• Lock-down: After stopping the conference or show direct people to a safe area within the building; explain to attendees why it is not safe to leave. Provide refreshments if required. Keep in contact with the police and emergency services regarding the situation
  • Review after the incident. If incident impact has been limited you may be able to start the show or event again. Only restart after consultation with emergency services. Make sure staff and services are ready and in position for the restart
    After an Incident
  • If evacuation proves necessary, make sure delegates are assembled in the correct holding area, check everyone is alright. Listen to emergency services for information about when to release attendees
  • If in lock down make sure attendees have refreshments, if in a hotel check whether bedrooms are available, work with the venue or hotel operations management
  • Only allow people to leave when instructed to do so by the emergency services
  • Assist delegates if they require accommodation, transportation, flights etc…
  • Have a debrief afterwards with events staff as well as venue see what went well and what can be improved upon.
  • Review incident and emergency plans for future events

Find out more
B2B Event Management Logistics Tips – Risk Assessment, Health and Safety, insurance and contingency planning

Health and Safety Executive and Excellent Government website on event safety and emergency procedures

Managing an event

Incidents and Emergencies

Why it is so important to have a back-up plan when organising events, and how to deal with problems

Now that winter is here it has reminded me how important it is to have a back-up plan. Unforeseen circumstances can affect your event causing them not to run to order.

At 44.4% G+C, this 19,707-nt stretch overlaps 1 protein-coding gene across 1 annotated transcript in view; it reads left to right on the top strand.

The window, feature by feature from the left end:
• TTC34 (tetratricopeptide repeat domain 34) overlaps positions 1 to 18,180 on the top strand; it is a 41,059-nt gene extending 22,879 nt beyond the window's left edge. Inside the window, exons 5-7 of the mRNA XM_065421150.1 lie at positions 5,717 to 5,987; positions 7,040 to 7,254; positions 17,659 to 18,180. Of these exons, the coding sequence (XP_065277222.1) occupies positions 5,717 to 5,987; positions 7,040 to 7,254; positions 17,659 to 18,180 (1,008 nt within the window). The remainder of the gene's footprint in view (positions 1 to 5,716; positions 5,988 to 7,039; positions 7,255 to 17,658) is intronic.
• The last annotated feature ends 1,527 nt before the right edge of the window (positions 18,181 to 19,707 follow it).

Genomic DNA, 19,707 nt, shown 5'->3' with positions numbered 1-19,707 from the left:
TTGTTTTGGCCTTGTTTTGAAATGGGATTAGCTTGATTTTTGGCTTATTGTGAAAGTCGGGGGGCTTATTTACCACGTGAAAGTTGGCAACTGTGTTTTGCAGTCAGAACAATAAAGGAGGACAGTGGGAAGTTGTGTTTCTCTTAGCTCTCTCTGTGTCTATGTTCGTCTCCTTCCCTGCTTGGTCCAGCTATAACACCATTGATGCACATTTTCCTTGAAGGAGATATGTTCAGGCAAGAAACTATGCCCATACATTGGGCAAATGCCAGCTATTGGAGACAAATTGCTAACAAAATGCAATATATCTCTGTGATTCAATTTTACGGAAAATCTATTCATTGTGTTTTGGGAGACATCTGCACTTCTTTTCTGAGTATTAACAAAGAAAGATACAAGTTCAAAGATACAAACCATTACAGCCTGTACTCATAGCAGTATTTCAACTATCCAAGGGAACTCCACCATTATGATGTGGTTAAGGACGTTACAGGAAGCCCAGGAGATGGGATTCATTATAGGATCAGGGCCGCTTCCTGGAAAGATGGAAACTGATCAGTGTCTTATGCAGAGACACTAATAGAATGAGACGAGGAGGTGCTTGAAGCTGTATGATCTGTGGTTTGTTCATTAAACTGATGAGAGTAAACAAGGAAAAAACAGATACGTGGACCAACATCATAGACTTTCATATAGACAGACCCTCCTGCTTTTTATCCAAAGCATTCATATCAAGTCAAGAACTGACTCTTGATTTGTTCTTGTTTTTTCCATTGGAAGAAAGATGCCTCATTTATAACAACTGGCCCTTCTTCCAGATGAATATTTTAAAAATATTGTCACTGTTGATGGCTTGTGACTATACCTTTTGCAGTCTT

Along with risk assessment and health and safety is always advisable to have a plan B.  So many outside circumstances can affect your event.  It is also very important to make sure whatever event you are holding that you have the right kind of insurance cover which includes cancellation.  You should also have all the details of attendee emergency contact details and a detailed process for a disaster with line of management contacts and a plan for implementation.

  • Natural Problems -Weather is a factor outside of our control, especially if organising an outdoor event, you should always have an alternative plan in case the event cannot go ahead outside.
    • Snow can affect not just transportation of delegates getting to an event; it can delay speakers or key attendees attending.  Remember to consider the date and time of year you are holding your event. How probable is weather going to affect your event by blocked roads due to snow or heavy rain causing flooding.